Tree seedling sale underway

Staff report

SIDNEY — The Shelby Soil and Water Conservation District is taking orders for its annual tree seedling sale. Orders will be taken through Friday, March 23. The seedlings should be available for planting the second week of April. However placing an order now will assure you of getting what you want. Some species sell out early. These seedlings are bare-root, 12-inches to 18-inches tall. A variety of large hardwoods, small trees, shrubs and conifers are available in packs of five. Because of naturally available moisture, spring is a good time to plant this type of seedling.

According to Ryan Evers, SWCD district technician, the results of the emerald ash borer infestation has become obvious around Shelby County. Whether it’s in the parks, local woodlots or in back yards, the ash are dying and being cut down in large numbers. This infestation has made it obvious how many ash trees there really are in the landscape and serves as a reminder that it’s a good idea to plant a variety of species rather than just one.

The species SWCD have available will grow well in this area but should be matched to each individual situation. Available space is important. Although the tree is small now, consider the mature size of the tree before planting. Look overhead for power lines. Know what is below the ground. Are there drain tile that can be plugged by roots? Water and sewer lines should be located. Will a tree eventually cause problems with buildings or a neighbor’s property? Soil type and moisture conditions are important. Some trees grow well in situations that are wet. Some don’t like to have their feet wet. The SWCD staff can help with these concerns.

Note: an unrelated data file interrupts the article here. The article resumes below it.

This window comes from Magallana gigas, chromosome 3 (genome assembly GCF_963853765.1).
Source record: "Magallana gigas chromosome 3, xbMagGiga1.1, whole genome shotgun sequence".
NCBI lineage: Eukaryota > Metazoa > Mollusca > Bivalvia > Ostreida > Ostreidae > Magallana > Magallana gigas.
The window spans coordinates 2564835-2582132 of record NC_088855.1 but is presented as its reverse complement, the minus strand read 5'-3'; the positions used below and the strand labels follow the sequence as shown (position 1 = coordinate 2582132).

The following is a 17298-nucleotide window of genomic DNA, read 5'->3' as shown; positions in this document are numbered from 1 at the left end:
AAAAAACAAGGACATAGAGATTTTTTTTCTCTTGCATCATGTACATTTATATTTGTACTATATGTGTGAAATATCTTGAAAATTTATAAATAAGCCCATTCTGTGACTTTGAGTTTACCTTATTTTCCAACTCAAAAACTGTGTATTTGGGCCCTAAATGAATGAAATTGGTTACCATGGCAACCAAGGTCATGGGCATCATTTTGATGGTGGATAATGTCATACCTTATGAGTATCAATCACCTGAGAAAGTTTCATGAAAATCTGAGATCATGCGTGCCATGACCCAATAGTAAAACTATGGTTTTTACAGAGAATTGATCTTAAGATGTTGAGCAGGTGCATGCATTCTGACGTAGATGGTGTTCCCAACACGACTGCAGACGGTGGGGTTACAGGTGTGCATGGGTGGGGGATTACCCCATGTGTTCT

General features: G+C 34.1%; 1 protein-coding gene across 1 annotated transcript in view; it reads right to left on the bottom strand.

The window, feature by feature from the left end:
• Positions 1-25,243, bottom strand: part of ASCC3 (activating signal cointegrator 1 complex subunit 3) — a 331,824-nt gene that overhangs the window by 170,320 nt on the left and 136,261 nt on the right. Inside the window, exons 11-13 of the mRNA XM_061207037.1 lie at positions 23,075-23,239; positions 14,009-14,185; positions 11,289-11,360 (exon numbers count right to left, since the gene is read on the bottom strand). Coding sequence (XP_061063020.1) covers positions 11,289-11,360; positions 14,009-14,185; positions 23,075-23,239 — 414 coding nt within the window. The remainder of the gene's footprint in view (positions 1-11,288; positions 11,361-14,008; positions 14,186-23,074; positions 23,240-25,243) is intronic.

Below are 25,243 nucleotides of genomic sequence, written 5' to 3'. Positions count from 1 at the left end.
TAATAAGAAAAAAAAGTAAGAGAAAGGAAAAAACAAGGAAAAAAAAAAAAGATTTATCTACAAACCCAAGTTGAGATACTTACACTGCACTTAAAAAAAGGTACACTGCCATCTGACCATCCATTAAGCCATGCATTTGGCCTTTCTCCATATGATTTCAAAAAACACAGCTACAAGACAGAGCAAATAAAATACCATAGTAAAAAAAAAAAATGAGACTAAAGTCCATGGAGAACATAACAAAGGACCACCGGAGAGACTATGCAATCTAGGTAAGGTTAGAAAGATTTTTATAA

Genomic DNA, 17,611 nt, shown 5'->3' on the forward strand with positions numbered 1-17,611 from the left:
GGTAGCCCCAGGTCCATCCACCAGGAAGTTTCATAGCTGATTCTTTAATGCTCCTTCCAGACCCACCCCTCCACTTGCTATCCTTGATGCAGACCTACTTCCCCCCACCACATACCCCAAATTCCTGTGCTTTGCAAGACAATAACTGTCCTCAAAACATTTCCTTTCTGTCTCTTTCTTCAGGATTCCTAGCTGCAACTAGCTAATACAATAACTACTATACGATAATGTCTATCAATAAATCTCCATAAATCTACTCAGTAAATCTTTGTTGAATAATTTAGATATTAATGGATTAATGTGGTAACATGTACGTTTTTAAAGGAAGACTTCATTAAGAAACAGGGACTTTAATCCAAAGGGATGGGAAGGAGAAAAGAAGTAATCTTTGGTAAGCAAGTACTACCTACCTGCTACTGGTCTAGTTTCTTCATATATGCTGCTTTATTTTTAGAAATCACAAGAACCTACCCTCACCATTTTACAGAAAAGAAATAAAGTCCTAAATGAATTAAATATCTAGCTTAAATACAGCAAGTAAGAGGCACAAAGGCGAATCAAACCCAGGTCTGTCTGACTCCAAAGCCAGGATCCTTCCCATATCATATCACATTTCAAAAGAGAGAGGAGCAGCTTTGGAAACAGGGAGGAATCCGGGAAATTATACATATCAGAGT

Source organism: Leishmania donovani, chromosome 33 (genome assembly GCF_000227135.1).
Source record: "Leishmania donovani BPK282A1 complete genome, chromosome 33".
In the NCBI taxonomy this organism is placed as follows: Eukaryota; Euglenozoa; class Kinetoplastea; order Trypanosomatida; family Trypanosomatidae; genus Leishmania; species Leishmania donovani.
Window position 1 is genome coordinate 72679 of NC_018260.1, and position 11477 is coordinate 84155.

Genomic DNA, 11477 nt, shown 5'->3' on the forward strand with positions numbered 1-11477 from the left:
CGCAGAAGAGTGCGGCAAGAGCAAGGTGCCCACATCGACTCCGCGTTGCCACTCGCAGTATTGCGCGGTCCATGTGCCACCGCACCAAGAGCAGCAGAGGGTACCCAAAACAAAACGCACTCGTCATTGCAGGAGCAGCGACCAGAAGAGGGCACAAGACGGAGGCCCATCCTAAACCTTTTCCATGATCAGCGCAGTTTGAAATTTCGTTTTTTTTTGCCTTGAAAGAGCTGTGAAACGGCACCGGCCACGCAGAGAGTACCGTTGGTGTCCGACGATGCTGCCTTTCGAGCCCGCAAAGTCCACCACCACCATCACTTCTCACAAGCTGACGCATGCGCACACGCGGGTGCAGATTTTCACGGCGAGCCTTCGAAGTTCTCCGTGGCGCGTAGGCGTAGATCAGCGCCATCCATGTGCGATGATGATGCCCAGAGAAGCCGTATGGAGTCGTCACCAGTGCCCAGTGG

There are lots of reasons for planting trees. Shade, beauty, windbreaks and wildlife habitat are just a few. On a hot July afternoon shade from a tree anywhere on your site is welcome, however, if shade for the house is the goal, placement is important. Trees on the east and west side of the house will protect it from the early morning and late afternoon sun in summer. Trees on the south side however, may not provide the shade needed. In the summer, since the sun is nearly overhead, a tree on the south side will not provide much shade unless it’s growing close to the house (keep in mind the mature size of a tree). A tree planted close to the house can quickly outgrow its space before providing the desired shade. In the winter it can block out some of the warming sun because the sun is lower on the horizon.

Winter came early this year reminding residents how uncomfortable cold wind and snow can be. Trees can be planted to form windbreaks. A well designed windbreak slows the wind and can help reduce energy costs. It does require a substantial amount of space, however. Windbreaks can also lower noise levels, block out surrounding views and provide food and cover for a variety of wildlife. Again, the SWCD staff can answer questions concerning placement of windbreaks.

Watching birds and other small wildlife can be enjoyable. Shrubs and small trees that provide food and cover can be planted in locations visible from windows. Plantings can be placed so they will provide shade for an air conditioning unit, increasing its efficiency.

Trees are a long term investment, but if planted properly, are well worth it. An order form for the seedlings can be found by stopping by our office at 822 Fair Road, Sidney, next to the fairgrounds, or on the SWCD Facebook or website at An order form can also be emailed. Call 937-492-6520 for more information.

Staff report